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LTE chips aimed at indoor small-cell base stations

Posted: 18 Jul 2014 ?? ?Print Version ?Bookmark and Share

Keywords:Broadcom? LTE? 4G? small cell? base station?

Broadcom has announced its latest portfolio of chips aimed at the emerging market of small-cell base stations. Geared for residential and enterprise systems, the company said its BCM617XX 3G and 4G LTE chips can compete with chip vendors more established in telecommunications macro cells.

The SoCs claim to deliver data rates up to 300Mb/s, support LTE carrier aggregation and have a digital RF front end. They pack a dual core, quad-threaded Broadcom Zephyr processor that can autonomously configure WiFi, provision the cell and listen to traffic to mitigate interference, noted Broadcom.

Broadcom designed BCM617XX for use indoors, given a significant outdoor presence from competitors such as Texas Instruments and Freescale. Outdoor cells "tend to be slaves to the macro cell in terms of software, timing, feature support and therefore architecture of products," said Greg Fischer, GM of Broadcom's broadband carrier access group. By contrast, small or femto cells have the advantage of being more self-contained in processing and protocols.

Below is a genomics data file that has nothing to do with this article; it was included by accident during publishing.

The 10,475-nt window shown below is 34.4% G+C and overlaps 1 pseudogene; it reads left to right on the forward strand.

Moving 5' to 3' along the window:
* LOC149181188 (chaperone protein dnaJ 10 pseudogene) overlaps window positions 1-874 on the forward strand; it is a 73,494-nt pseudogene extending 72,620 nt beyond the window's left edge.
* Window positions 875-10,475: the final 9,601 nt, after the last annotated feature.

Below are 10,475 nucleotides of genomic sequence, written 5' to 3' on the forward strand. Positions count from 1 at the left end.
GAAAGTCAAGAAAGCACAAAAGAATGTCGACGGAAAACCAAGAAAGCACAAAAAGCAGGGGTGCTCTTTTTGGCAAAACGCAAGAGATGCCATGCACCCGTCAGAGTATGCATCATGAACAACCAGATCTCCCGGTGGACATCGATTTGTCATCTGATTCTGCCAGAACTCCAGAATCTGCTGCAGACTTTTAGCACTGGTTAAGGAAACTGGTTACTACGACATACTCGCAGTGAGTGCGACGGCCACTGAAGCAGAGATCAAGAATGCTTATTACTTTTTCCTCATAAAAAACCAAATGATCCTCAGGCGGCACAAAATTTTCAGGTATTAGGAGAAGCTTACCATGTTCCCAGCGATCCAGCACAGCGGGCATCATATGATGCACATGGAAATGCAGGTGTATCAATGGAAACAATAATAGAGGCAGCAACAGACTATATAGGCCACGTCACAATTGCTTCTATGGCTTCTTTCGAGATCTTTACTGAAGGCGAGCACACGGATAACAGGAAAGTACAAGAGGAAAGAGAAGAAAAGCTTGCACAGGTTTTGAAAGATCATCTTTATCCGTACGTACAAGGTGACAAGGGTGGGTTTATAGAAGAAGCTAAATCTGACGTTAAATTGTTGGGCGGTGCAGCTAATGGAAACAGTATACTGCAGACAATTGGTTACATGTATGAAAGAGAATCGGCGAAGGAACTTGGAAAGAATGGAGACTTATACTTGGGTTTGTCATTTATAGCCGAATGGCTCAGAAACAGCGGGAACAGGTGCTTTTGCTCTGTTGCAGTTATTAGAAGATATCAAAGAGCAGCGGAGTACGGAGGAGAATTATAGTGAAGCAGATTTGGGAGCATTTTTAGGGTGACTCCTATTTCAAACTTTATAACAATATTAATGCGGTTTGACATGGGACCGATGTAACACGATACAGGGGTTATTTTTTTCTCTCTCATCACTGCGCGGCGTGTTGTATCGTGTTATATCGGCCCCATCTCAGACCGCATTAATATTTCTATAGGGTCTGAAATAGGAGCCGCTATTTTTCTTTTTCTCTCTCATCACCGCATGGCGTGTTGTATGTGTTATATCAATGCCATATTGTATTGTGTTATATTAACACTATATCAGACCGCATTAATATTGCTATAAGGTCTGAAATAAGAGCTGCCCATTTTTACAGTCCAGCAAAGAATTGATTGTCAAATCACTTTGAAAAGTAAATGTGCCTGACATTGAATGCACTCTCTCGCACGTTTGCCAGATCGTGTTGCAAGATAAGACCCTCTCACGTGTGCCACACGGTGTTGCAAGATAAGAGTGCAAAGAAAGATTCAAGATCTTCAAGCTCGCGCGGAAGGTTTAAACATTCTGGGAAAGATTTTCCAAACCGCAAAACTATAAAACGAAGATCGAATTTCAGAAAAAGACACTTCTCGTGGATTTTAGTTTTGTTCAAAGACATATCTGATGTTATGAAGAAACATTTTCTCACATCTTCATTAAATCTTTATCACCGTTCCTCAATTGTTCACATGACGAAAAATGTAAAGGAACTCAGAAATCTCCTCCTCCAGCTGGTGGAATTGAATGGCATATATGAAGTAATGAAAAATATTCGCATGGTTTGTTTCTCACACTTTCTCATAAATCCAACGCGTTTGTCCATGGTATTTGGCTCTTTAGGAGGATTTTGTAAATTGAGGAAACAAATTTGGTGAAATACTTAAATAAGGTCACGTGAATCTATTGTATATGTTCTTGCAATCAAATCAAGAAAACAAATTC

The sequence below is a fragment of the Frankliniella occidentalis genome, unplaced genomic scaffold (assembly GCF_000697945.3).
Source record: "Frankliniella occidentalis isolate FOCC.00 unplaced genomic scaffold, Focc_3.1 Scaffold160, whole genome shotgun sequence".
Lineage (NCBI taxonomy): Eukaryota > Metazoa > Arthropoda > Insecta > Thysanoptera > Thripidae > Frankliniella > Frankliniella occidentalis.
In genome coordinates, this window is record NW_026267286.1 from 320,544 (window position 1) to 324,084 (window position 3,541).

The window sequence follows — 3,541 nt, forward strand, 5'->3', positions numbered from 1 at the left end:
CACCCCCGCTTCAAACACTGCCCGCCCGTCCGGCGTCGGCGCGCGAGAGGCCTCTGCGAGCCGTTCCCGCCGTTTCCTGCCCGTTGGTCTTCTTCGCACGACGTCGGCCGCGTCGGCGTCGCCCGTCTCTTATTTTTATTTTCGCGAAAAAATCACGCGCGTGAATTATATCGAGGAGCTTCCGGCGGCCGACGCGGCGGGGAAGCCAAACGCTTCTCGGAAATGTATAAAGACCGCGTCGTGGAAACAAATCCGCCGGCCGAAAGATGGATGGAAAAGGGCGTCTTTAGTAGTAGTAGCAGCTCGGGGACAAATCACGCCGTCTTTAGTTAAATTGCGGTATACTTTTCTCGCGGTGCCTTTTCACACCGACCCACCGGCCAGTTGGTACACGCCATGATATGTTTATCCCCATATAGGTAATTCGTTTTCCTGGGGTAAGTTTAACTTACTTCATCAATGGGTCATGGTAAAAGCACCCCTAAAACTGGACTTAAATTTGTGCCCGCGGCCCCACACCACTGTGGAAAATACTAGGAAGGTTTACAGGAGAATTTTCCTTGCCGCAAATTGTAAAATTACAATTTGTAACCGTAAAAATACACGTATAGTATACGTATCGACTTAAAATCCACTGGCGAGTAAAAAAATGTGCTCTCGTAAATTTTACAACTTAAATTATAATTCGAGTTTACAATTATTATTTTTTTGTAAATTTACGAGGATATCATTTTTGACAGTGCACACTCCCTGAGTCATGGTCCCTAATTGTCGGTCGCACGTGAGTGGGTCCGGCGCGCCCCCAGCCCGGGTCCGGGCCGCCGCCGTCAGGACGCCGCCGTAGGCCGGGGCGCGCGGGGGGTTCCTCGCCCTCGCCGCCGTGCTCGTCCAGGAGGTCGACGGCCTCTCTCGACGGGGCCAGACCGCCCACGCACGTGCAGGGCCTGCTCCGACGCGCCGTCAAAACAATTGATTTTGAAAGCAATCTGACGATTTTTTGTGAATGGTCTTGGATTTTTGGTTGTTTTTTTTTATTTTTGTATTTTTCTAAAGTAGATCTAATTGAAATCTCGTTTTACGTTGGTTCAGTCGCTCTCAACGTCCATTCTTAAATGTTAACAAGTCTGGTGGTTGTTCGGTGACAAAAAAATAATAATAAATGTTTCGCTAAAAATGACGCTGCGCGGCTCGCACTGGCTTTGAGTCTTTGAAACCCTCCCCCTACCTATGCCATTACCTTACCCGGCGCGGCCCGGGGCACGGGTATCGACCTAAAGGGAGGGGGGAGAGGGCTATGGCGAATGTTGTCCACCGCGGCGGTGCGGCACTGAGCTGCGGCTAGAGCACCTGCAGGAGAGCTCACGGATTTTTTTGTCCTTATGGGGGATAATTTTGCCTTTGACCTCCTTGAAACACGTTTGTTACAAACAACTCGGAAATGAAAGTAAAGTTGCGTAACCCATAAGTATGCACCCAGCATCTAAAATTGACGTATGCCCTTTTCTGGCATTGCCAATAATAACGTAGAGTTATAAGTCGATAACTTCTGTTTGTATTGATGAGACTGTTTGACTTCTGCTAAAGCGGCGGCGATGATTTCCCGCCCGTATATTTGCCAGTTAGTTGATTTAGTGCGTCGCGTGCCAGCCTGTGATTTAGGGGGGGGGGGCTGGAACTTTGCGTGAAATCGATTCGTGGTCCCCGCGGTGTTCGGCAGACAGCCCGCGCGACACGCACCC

"All vendors target small cells, but TI and Freescale also offer and have greater presence in macro cells. Because of software compatibility across base stations of different sizes, TI and Freescale have an advantage over Broadcom," Linley Group analyst Jag Bolaria stated. "Broadcom, however, can boast a more complete product line and greater breadth of complementary products such as WiFi, DSL, PON, Ethernet, the latter are particularly important in residential and small offices."

Targeting the China market, Broadcom included the China ZUC security algorithm/cypher in its chips. It also supports the China-led TD-SCDMA and TDD-LTE standards. "We're evolving a very nice platform for the emerging opportunities in China," Fischer stated.

The chips will ship in Q4 of this year and Broadcom will continue to invest heavily in small cell development. Future use of the unlicensed spectrum in small and macro cells will be a particularly interesting area to watch, Fischer indicated.

"Small cells have been slow to take off. Operators have looked to provide LTE coverage first though macro cells. With coverage in place, small cells help to increase density," Bolaria noted. "Now that more LTE coverage is in place in a few regions (such as South Korea, Japan, USA), we expect an increase in small cell deployment starting towards the end of this year and building up in 2015."

- Jessica Lipsky
??EE Times

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